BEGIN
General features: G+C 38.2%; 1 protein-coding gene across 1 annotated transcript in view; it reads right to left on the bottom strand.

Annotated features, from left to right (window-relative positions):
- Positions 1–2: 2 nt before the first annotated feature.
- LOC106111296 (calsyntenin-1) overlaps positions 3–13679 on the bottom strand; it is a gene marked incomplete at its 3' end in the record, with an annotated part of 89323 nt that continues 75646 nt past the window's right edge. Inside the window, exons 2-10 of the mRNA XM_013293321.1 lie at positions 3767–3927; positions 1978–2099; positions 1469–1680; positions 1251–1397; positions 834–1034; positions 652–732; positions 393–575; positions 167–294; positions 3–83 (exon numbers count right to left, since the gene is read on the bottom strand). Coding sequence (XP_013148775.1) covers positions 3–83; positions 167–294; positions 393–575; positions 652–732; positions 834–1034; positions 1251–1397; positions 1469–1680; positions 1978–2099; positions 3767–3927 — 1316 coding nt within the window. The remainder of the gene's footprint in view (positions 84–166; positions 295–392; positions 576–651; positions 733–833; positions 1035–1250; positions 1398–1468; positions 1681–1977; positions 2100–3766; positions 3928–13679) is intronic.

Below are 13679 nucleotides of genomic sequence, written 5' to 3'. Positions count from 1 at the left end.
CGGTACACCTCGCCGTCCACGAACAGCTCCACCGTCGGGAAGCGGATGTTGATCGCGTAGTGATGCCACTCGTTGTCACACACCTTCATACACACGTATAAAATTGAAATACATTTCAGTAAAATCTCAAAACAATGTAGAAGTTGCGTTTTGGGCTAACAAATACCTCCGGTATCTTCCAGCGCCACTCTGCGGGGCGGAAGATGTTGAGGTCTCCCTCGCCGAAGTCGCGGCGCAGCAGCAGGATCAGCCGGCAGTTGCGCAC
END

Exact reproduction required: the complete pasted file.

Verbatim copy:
General features: G+C 38.2%; 1 protein-coding gene across 1 annotated transcript in view; it reads right to left on the bottom strand.

Annotated features, from left to right (window-relative positions):
- Positions 1–2: 2 nt before the first annotated feature.
- LOC106111296 (calsyntenin-1) overlaps positions 3–13679 on the bottom strand; it is a gene marked incomplete at its 3' end in the record, with an annotated part of 89323 nt that continues 75646 nt past the window's right edge. Inside the window, exons 2-10 of the mRNA XM_013293321.1 lie at positions 3767–3927; positions 1978–2099; positions 1469–1680; positions 1251–1397; positions 834–1034; positions 652–732; positions 393–575; positions 167–294; positions 3–83 (exon numbers count right to left, since the gene is read on the bottom strand). Coding sequence (XP_013148775.1) covers positions 3–83; positions 167–294; positions 393–575; positions 652–732; positions 834–1034; positions 1251–1397; positions 1469–1680; positions 1978–2099; positions 3767–3927 — 1316 coding nt within the window. The remainder of the gene's footprint in view (positions 84–166; positions 295–392; positions 576–651; positions 733–833; positions 1035–1250; positions 1398–1468; positions 1681–1977; positions 2100–3766; positions 3928–13679) is intronic.

Below are 13679 nucleotides of genomic sequence, written 5' to 3'. Positions count from 1 at the left end.
CGGTACACCTCGCCGTCCACGAACAGCTCCACCGTCGGGAAGCGGATGTTGATCGCGTAGTGATGCCACTCGTTGTCACACACCTTCATACACACGTATAAAATTGAAATACATTTCAGTAAAATCTCAAAACAATGTAGAAGTTGCGTTTTGGGCTAACAAATACCTCCGGTATCTTCCAGCGCCACTCTGCGGGGCGGAAGATGTTGAGGTCTCCCTCGCCGAAGTCGCGGCGCAGCAGCAGGATCAGCCGGCAGTTGCGCAC